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1949 (10th May) born in Budapest (originally called Kertész)
1968-1973 graduates as a stage director form Theatre and Motion Picture Training School
1971- present stage director at the theatres of Kaposvár and Szolnok
1974-1978 works for the Youth Department of the Hungarian Radio, until dismissed
1979-1981 works for the Pannónia Film Studio
1981-1983 on a playwright's scholarship from Vígszínház; script editor for the Szigligeti Theatre, Szolnok
1984-1985 has a contract at a Budapest District Council as a social worker
1984-1989 assistant script editor for Vígszínház, assistant director for Mafilm Film Studio
1989-1991 script editor for Vígszínház
1991- present art advisor for József Katona Theatre
1973-1989 takes part in the work of the Democratic Opposition, initiates the samizdat Journal
1991- present spokesman for the Democratic Charta
1996- present art advisor for Vígszínház

His prizes include:
1986 Tibor Déry Award, 1987 Book of the Year Award, 1989 Attila József Prize, For the Literature of the Future Prize, 1992 The Soros Foundation's Oeuvre Prize, 1995 The Soros Foundation's Literature Prize, 1999 Ernő Szép Award

At Last You Seem to Be Alive

In his stories Kornis portrays the world of a child growing up in the 1950s who feels uncomfortable in his half-understood and half-frightening surroundings and tries desperately to conform, to hide in the commonplaces of the adults. The adult world is also infiltrated by falsity and fear as it is obvious from the story about the pioneer camp. Kornis's texts can be characterized by frequent changes or projections of viewpoints and the dislocation of registers. Upon the new publication, György Kálmán C. noted, "if at the time it was the book's grotesque tone or inclination towards the absurd, or its peculiarly Budapest microcosm which struck its readers, /.../ it might now be worth noticing the desperate, tragic and passionately emphatic traits of this prose, which all are coloured and overwritten and questioned by Kornis s incontestable sense of humour and his horror of sentimentality or melodrama."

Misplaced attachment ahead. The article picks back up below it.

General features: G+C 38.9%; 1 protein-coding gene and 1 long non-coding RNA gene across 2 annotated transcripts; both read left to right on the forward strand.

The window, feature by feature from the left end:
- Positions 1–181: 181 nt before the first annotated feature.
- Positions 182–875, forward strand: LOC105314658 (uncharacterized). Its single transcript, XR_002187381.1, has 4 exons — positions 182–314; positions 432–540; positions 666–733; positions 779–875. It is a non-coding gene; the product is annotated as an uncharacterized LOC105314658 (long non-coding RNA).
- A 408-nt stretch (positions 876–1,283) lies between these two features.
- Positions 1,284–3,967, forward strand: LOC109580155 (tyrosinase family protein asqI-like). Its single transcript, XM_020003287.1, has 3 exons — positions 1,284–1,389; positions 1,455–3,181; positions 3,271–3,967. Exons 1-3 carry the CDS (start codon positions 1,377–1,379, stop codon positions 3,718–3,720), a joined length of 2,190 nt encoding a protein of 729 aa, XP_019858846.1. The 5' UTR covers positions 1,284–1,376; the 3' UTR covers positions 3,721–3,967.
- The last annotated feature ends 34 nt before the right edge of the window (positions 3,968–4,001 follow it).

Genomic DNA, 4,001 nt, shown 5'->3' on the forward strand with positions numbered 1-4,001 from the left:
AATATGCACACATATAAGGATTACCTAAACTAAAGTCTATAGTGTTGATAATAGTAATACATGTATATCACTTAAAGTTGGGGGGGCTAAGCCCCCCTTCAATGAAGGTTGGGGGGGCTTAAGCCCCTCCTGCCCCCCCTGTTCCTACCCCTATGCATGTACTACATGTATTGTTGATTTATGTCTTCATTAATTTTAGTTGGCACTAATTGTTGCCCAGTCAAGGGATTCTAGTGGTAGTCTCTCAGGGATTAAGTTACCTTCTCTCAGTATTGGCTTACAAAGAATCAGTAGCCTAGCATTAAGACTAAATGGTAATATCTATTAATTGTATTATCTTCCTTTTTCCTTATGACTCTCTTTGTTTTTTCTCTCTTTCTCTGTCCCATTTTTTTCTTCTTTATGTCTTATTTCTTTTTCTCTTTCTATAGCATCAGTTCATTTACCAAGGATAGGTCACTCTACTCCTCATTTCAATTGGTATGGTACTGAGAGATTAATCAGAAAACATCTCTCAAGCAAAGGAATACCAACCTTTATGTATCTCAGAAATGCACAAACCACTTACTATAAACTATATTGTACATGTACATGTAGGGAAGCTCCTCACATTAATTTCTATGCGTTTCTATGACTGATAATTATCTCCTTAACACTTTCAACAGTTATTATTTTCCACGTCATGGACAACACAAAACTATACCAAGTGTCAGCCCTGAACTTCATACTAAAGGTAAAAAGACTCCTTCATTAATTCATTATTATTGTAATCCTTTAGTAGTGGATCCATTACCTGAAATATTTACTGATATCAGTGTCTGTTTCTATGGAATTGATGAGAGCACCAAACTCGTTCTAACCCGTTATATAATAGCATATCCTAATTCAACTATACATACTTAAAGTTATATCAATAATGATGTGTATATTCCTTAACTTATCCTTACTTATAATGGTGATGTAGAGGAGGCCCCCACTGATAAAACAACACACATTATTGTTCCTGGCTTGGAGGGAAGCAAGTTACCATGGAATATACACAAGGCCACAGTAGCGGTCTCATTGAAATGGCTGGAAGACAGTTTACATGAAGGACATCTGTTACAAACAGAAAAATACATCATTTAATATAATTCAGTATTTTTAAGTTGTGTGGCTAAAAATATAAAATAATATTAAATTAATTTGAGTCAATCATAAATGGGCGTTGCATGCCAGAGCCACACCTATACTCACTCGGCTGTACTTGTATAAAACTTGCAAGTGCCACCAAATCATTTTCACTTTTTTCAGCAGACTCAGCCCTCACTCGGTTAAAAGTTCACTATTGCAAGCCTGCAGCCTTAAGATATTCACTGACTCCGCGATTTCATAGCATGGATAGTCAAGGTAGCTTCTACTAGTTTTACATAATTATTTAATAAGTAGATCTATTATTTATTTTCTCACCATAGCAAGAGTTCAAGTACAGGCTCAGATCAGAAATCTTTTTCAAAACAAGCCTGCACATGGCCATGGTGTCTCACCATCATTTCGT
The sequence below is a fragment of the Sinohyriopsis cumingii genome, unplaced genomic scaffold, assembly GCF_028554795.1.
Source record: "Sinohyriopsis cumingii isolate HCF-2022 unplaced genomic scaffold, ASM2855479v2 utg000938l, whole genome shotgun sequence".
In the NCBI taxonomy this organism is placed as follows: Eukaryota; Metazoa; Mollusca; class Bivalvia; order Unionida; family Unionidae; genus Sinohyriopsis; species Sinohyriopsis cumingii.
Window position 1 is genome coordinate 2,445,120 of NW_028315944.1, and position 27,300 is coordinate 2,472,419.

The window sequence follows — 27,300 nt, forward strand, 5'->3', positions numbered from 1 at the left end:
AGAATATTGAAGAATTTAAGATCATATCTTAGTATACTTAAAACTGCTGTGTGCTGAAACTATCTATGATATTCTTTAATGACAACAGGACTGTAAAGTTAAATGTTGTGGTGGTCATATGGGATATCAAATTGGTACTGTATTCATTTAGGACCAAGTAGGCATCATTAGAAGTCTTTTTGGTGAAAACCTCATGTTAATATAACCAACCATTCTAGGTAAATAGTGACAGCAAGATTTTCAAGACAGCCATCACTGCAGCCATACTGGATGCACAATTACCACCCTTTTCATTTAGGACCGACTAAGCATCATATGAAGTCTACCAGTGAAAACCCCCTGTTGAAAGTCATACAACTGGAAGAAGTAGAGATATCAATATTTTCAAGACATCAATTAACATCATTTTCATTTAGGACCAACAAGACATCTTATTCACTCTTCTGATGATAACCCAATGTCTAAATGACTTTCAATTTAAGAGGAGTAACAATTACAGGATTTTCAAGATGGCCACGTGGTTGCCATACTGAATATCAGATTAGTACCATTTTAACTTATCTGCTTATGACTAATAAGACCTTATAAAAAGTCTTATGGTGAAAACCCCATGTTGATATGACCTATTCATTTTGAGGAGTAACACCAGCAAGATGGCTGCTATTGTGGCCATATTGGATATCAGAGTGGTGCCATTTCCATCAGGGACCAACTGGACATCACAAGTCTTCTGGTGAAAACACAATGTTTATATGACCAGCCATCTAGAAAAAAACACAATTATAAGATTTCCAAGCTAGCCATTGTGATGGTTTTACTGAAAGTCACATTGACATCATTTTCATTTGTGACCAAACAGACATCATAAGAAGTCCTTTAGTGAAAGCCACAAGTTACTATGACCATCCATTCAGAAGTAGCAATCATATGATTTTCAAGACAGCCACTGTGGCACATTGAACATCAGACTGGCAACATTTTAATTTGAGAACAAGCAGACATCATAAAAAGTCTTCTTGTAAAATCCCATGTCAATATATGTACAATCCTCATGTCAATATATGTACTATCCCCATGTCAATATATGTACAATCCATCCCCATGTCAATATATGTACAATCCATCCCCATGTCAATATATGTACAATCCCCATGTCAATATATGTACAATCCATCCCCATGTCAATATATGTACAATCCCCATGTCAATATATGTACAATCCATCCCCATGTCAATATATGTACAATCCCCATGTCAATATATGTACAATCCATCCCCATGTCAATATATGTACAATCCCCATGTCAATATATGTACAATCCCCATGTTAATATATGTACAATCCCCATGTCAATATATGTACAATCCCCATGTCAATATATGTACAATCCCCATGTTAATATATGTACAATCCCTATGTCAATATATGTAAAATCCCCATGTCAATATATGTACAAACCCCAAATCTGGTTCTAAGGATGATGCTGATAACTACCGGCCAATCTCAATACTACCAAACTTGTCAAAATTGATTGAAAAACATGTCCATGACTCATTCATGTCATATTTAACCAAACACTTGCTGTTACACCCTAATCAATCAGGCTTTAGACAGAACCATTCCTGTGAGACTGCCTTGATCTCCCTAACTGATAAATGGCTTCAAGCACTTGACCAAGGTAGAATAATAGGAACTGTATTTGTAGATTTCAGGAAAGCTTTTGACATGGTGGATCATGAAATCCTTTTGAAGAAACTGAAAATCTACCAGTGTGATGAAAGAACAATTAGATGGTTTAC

Sun Book. The Hero of Our Story

In this peculiar diary-novel, Kornis has shattered the conventions of the genre, assembling a montage of texts of the most different types, styles, origins and narrators, mixing family history with the narrator's contemporary diary, the child's anguish with the adult's uncertainty and misery, devoted faith with blasphemy, vulgarity with pathos. The book opens with the narrator's two visits in the Jewish cemetery, one in childhood, one as an adult, this way portraying what is never openly discussed, i.e. Jewish fate and identity, the reality half-guessed and half-misunderstood by the child, and the search for the past that the adult man has inherited. Kornis's fiction has the immediacy of a personal voice, while his conscious subjectivity and his irony are characteristically his own.


When Kornis's imagination creates a language of his own, he draws upon the fragmentary texts stored in our common memory, the lore of commonplaces. In his plays, just as in the theatre of East-European absurd, a grotesque quality arises from the coexistence of the tragic and the comic, the everyday and the high-flown, the sacred and the profane and the realistic and the irrational. Kornis creates his own urban mythology; 'Hallelujah' for instance stands for the myth of the man in the street from Budapest, who is at the mercy of history; 'Kozma' could be the anti-myth of the failure and impossibility of redemption, or again, the Kafkaesque vision of 'Punishments' may well be the myth of the lonely Middle-European artist.

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